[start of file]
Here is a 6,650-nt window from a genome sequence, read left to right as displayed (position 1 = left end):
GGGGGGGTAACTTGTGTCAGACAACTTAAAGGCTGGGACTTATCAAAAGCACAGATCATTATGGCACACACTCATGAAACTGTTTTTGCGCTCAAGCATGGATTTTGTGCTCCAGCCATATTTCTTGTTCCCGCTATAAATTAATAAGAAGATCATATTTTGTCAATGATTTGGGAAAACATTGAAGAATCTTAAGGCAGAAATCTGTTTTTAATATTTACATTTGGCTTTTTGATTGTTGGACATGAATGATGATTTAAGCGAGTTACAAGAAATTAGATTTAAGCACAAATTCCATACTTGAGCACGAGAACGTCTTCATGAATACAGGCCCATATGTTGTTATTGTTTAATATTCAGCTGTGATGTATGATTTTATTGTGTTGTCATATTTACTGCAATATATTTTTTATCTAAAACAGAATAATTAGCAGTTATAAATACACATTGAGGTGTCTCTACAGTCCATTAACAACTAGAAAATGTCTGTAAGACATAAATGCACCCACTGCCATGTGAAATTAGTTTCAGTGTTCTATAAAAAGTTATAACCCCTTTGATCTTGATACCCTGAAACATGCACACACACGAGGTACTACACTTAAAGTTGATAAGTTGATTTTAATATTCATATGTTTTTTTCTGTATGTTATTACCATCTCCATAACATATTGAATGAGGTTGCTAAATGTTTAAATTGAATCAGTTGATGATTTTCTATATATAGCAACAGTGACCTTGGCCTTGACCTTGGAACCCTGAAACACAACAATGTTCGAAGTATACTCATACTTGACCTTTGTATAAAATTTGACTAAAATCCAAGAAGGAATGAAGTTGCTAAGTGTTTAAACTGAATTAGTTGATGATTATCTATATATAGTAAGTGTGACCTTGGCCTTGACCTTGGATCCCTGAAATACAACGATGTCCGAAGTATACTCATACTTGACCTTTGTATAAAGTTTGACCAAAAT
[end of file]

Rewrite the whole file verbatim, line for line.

Here is a 6,650-nt window from a genome sequence, read left to right as displayed (position 1 = left end):
GGGGGGGTAACTTGTGTCAGACAACTTAAAGGCTGGGACTTATCAAAAGCACAGATCATTATGGCACACACTCATGAAACTGTTTTTGCGCTCAAGCATGGATTTTGTGCTCCAGCCATATTTCTTGTTCCCGCTATAAATTAATAAGAAGATCATATTTTGTCAATGATTTGGGAAAACATTGAAGAATCTTAAGGCAGAAATCTGTTTTTAATATTTACATTTGGCTTTTTGATTGTTGGACATGAATGATGATTTAAGCGAGTTACAAGAAATTAGATTTAAGCACAAATTCCATACTTGAGCACGAGAACGTCTTCATGAATACAGGCCCATATGTTGTTATTGTTTAATATTCAGCTGTGATGTATGATTTTATTGTGTTGTCATATTTACTGCAATATATTTTTTATCTAAAACAGAATAATTAGCAGTTATAAATACACATTGAGGTGTCTCTACAGTCCATTAACAACTAGAAAATGTCTGTAAGACATAAATGCACCCACTGCCATGTGAAATTAGTTTCAGTGTTCTATAAAAAGTTATAACCCCTTTGATCTTGATACCCTGAAACATGCACACACACGAGGTACTACACTTAAAGTTGATAAGTTGATTTTAATATTCATATGTTTTTTTCTGTATGTTATTACCATCTCCATAACATATTGAATGAGGTTGCTAAATGTTTAAATTGAATCAGTTGATGATTTTCTATATATAGCAACAGTGACCTTGGCCTTGACCTTGGAACCCTGAAACACAACAATGTTCGAAGTATACTCATACTTGACCTTTGTATAAAATTTGACTAAAATCCAAGAAGGAATGAAGTTGCTAAGTGTTTAAACTGAATTAGTTGATGATTATCTATATATAGTAAGTGTGACCTTGGCCTTGACCTTGGATCCCTGAAATACAACGATGTCCGAAGTATACTCATACTTGACCTTTGTATAAAGTTTGACCAAAAT